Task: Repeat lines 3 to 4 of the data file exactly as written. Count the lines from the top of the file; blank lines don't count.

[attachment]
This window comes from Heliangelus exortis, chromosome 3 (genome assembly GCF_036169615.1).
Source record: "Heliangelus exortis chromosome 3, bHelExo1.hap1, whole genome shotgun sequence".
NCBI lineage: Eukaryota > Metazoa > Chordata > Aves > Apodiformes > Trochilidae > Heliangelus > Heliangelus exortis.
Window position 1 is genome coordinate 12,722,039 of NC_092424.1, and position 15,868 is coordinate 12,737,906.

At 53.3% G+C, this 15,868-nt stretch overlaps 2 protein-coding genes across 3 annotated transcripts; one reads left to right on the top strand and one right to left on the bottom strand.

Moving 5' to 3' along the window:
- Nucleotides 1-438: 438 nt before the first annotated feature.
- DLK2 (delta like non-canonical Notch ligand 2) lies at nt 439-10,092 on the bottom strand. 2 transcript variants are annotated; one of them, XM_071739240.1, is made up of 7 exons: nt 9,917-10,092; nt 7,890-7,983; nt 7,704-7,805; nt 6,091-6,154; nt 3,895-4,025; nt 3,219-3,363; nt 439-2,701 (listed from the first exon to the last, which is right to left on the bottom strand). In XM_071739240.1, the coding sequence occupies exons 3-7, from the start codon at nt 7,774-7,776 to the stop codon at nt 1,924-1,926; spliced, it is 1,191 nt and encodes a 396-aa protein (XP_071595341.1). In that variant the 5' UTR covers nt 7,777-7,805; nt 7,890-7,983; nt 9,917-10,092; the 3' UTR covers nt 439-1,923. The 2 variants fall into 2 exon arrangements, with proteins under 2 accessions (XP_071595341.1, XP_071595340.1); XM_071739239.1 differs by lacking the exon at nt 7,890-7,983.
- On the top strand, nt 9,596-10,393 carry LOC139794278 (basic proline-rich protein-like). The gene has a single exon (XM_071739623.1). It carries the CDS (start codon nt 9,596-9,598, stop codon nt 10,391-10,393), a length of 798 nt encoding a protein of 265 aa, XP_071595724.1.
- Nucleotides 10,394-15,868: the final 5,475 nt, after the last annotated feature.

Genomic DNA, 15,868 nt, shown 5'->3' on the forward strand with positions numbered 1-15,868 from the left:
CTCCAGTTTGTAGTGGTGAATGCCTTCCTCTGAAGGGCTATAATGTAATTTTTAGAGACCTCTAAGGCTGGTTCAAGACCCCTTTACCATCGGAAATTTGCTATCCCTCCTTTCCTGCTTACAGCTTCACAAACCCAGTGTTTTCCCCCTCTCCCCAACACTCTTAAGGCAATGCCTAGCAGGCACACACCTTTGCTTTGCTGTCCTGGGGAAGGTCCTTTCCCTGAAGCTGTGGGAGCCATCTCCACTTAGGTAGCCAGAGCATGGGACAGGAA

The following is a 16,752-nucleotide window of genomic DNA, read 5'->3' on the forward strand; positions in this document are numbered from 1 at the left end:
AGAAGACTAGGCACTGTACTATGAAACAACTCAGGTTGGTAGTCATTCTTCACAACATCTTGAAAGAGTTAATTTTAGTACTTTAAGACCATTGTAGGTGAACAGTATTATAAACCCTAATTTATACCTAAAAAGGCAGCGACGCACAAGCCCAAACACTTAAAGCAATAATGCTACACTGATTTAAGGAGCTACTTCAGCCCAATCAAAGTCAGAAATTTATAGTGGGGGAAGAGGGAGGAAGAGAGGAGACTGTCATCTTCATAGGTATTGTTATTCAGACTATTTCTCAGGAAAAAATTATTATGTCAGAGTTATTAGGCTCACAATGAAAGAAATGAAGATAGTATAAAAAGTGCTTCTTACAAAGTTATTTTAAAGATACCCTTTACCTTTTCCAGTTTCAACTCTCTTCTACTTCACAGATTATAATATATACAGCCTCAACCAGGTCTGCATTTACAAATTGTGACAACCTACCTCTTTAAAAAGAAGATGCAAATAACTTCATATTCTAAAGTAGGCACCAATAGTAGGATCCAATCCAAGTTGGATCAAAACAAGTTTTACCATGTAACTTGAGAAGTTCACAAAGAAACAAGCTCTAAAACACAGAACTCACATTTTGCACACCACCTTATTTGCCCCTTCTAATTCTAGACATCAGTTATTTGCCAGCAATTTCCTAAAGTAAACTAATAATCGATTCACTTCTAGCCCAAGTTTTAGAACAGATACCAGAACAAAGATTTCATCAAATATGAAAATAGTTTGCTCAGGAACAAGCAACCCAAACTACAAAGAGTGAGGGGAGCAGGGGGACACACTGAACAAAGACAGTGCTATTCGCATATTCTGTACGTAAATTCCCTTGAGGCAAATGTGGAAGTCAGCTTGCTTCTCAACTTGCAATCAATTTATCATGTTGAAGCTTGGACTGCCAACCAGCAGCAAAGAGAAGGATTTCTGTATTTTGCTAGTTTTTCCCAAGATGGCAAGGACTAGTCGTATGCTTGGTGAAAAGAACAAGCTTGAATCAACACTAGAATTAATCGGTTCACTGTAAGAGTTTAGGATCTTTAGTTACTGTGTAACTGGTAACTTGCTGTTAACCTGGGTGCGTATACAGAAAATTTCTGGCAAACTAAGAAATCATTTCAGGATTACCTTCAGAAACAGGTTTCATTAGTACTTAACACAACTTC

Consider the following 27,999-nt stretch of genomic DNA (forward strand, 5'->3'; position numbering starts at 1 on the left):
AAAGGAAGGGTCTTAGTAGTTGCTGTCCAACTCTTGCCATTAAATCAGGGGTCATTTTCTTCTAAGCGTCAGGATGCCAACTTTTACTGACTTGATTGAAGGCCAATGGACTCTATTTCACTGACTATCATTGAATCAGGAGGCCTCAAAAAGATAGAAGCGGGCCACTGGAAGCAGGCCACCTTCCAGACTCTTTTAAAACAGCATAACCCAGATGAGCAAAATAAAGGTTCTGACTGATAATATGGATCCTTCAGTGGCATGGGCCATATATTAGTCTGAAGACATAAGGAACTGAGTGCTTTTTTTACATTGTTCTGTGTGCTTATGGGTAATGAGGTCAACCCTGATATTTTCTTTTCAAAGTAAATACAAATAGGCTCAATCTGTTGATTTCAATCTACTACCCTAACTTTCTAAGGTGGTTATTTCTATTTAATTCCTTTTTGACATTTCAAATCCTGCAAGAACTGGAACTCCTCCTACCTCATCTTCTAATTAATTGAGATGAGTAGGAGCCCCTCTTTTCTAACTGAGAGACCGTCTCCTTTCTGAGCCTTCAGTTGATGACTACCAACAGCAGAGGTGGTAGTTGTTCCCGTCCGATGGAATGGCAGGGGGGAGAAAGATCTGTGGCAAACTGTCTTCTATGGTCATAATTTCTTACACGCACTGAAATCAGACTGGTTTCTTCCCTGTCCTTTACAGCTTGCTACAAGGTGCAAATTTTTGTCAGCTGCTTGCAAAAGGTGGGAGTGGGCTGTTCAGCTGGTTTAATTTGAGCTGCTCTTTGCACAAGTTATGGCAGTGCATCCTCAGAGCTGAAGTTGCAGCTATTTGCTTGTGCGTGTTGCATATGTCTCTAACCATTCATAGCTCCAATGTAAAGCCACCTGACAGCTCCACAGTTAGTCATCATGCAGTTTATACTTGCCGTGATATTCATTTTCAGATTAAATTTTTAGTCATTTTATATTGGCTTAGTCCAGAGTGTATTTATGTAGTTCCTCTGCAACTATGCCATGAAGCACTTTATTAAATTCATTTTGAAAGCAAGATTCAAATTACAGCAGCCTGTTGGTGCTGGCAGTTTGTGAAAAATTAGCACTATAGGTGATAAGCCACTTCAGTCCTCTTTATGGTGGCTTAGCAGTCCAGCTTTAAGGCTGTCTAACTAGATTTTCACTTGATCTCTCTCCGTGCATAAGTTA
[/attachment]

NCBI lineage: Eukaryota > Metazoa > Chordata > Aves > Apodiformes > Trochilidae > Heliangelus > Heliangelus exortis.
Window position 1 is genome coordinate 12,722,039 of NC_092424.1, and position 15,868 is coordinate 12,737,906.